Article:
Bullying Management and Psychological Manipulation

October 23, 2013 at 3:48 pm Leave a comment

Psychological manipulation is a type of social influence that aims to change the perception or behaviour of others through underhanded, deceptive, or even abusive tactics. This is done by advancing the interests of the manipulator, often at another’s expense, such methods could be considered exploitative, abusive, devious, deceptive and bullying. Yep psychological manipulation is often the modus operandi of the workplace bully. Knowing their mindset allows you to nip at source their power and rendering them weakened and ineffectual.

However, before we begin I should point out that not all Social influence is necessarily negative. For example, doctors can try to persuade patients to change unhealthy habits. Social influence is generally perceived to be harmless when it respects the right of the influenced to accept or reject and is not unduly coercive. But depending on the context and motivations, social influence may constitute underhanded manipulation and bullying. In the case of our manager/employer you can decide for yourself whether they are socially influencing you for the right reasons or manipulating you into a destructive mindset for their own agenda.

If you are resistant to the social influence and the manipulator applies undue pressure and assault then you are probably being bullied and you need to take charge and learn the skills necessary to turn the tables before you become ill.

What the Bully requires for successful manipulation

According to psychology author George K. Simon, successful psychological manipulation primarily involves the manipulator:

  1. concealing aggressive intentions and behaviours.
  2. knowing the psychological vulnerabilities of the victim to determine what tactics are likely to be the most effective.
  3. having a sufficient level of ruthlessness to have no qualms about causing harm to the victim if necessary.

Consequently the manipulation is likely to be accomplished through covert aggressive means.

Motivations of bullying manipulators

Manipulators can have various possible motivations, including:

  • the need to advance their own purposes and personal gain at virtually any cost to others
  • a strong need to attain feelings of power and superiority in relationships with others
  • a want and need to feel in control (aka. control freak)
  • a desire to gain a feeling of power over others in order to raise their perception of self-esteem

How bullying manipulators control their victims

The following basic ways that manipulators control their victims:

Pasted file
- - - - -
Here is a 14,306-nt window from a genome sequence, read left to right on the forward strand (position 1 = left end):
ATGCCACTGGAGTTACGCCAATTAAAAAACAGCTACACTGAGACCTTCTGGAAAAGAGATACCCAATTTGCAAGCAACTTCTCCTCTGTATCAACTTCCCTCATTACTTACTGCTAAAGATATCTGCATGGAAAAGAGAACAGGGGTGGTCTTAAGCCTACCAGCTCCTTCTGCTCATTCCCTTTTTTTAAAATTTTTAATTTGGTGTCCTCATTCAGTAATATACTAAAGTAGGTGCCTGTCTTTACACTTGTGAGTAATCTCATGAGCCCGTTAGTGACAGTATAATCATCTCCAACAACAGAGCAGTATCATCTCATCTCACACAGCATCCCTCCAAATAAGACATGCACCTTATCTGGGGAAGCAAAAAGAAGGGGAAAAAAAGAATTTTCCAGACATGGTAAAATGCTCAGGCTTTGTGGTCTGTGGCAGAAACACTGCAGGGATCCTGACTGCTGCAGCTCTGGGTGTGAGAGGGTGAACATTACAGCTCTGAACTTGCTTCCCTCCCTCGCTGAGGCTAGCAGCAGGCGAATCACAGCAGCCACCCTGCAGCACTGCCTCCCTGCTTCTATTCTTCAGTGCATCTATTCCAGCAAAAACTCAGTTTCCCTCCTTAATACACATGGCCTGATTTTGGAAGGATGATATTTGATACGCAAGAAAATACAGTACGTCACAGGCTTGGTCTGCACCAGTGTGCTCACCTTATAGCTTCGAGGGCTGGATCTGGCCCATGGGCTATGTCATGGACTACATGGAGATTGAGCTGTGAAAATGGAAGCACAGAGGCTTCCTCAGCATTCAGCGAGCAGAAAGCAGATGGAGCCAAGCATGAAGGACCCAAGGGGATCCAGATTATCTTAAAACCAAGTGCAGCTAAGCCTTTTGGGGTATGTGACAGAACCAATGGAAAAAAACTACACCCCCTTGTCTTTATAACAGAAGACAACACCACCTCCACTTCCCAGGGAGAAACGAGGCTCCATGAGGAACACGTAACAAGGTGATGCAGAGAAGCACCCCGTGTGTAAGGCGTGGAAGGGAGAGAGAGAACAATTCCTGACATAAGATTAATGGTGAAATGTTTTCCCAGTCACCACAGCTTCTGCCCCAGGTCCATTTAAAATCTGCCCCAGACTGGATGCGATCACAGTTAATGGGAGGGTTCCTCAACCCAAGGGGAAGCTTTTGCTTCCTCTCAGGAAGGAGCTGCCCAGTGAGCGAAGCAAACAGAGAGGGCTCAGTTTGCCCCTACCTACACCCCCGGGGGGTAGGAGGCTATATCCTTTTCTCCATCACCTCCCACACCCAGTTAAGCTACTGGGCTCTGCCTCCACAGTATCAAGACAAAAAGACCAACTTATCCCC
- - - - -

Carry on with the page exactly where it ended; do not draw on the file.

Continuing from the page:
• Positive reinforcement: includes praise, superficial charm, superficial sympathy (crocodile tears), excessive apologising, money, approval, gifts, attention, facial expressions such as a forced laugh or smile, and public recognition.
    • Negative reinforcement: involves removing one from a negative situation as a reward, e.g. “You won’t have to do your homework if you allow me to do this to you.”
    • Intermittent or partial reinforcement: Partial or intermittent negative reinforcement can create an effective climate of fear and doubt. Partial or intermittent positive reinforcement can encourage the victim to persist – for example in most forms of gambling, the gambler is likely to win now and again but still lose money overall.
    • Punishment: includes nagging, yelling, the silent treatment, intimidation, threats, swearing, emotional blackmail, the guilt trip, sulking, crying, and playing the victim.
    • Traumatic one-trial learning: using verbal abuse, explosive anger, or other intimidating behaviour to establish dominance or superiority; even one incident of such behaviour can condition or train victims to avoid upsetting, confronting or contradicting the manipulator.
    • Lying: It is hard to tell if somebody is lying at the time they do it, although often the truth may be apparent later when it is too late. One way to minimise the chances of being lied to is to understand that some personality types (particularly psychopaths) are experts at the art of lying and cheating, doing it frequently, and often in subtle ways.
    • Lying by omission: This is a very subtle form of lying by withholding a significant amount of the truth. This technique is also used in propaganda.
    • Denial: Manipulator refuses to admit that he or she has done something wrong.
    • Rationalisation: An excuse made by the manipulator for inappropriate behaviour. Rationalisation is closely related to spin.
    • Minimisation: This is a type of denial coupled with rationalisation. The manipulator asserts that his or her behaviour is not as harmful or irresponsible as someone else was suggesting, for example saying that a taunt or insult was only a joke.
    • Selective inattention or selective attention: Manipulator refuses to pay attention to anything that may distract from his or her agenda, saying things like “I don’t want to hear it”.
    • Diversion: Manipulator not giving a straight answer to a straight question and instead being diversionary, steering the conversation onto another topic.
    • Evasion: Similar to diversion but giving irrelevant, rambling, vague responses, weasel words.
    • Covert intimidation: Manipulator throwing the victim onto the defensive by using veiled (subtle, indirect or implied) threats.
    • Guilt trip: A special kind of intimidation tactic. A manipulator suggests to the conscientious victim that he or she does not care enough, is too selfish or has it easy. This usually results in the victim feeling bad, keeping them in a self-doubting, anxious and submissive position.